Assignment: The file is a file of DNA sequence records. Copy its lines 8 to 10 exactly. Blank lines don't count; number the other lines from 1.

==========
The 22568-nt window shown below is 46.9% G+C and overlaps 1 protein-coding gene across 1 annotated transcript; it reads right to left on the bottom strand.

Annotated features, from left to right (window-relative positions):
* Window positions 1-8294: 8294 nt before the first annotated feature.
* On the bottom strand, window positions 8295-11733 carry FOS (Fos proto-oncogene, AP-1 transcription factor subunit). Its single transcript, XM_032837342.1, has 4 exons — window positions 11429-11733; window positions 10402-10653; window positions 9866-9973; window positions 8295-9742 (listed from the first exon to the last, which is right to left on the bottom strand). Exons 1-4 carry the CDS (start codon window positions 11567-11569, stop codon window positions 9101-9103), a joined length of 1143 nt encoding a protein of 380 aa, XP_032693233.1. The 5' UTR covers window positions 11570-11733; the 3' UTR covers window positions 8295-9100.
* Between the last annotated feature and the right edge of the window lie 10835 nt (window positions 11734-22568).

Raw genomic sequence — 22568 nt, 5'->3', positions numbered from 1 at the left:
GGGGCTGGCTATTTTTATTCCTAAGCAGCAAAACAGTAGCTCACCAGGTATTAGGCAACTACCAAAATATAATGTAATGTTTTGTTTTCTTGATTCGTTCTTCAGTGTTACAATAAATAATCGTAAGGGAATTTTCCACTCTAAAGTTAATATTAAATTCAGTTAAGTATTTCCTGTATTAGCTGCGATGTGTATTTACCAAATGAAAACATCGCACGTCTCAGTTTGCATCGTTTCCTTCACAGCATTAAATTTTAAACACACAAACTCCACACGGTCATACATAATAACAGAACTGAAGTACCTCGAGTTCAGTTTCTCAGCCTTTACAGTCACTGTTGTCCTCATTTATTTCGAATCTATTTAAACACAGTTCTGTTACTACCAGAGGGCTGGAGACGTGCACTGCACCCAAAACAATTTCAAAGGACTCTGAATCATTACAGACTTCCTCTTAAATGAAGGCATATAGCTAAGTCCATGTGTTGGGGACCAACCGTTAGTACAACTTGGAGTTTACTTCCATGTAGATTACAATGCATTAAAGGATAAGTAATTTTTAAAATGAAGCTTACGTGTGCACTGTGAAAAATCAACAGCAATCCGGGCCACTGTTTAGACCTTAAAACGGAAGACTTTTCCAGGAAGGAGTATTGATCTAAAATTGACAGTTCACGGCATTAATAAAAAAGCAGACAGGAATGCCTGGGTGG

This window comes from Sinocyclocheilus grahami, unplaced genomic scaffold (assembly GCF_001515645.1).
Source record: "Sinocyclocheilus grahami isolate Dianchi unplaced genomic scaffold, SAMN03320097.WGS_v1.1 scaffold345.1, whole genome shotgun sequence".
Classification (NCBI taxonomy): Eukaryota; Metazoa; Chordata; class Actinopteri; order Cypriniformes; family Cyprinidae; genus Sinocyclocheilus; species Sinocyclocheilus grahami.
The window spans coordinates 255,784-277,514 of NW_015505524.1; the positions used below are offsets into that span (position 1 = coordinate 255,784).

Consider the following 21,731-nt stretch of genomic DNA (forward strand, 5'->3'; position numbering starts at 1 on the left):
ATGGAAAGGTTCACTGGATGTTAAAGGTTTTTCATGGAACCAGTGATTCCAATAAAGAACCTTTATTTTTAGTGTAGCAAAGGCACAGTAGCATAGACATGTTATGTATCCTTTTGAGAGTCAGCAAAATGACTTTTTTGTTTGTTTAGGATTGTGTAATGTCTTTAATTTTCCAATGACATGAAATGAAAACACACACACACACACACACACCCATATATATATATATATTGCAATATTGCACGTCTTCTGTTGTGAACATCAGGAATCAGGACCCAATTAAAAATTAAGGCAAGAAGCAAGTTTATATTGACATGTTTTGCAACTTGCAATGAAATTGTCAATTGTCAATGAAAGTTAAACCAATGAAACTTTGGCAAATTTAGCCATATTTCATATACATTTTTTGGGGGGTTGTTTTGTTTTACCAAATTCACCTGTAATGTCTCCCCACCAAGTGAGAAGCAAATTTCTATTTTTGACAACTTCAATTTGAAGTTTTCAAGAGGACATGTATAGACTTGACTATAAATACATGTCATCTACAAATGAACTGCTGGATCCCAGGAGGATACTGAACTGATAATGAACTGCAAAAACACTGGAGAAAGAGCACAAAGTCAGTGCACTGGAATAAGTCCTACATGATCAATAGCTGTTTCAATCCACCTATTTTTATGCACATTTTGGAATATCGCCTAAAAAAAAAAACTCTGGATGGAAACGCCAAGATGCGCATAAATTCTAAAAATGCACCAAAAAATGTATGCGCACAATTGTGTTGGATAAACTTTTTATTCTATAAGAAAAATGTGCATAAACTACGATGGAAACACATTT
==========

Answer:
This window comes from Sinocyclocheilus grahami, unplaced genomic scaffold (assembly GCF_001515645.1).
Source record: "Sinocyclocheilus grahami isolate Dianchi unplaced genomic scaffold, SAMN03320097.WGS_v1.1 scaffold345.1, whole genome shotgun sequence".
Classification (NCBI taxonomy): Eukaryota; Metazoa; Chordata; class Actinopteri; order Cypriniformes; family Cyprinidae; genus Sinocyclocheilus; species Sinocyclocheilus grahami.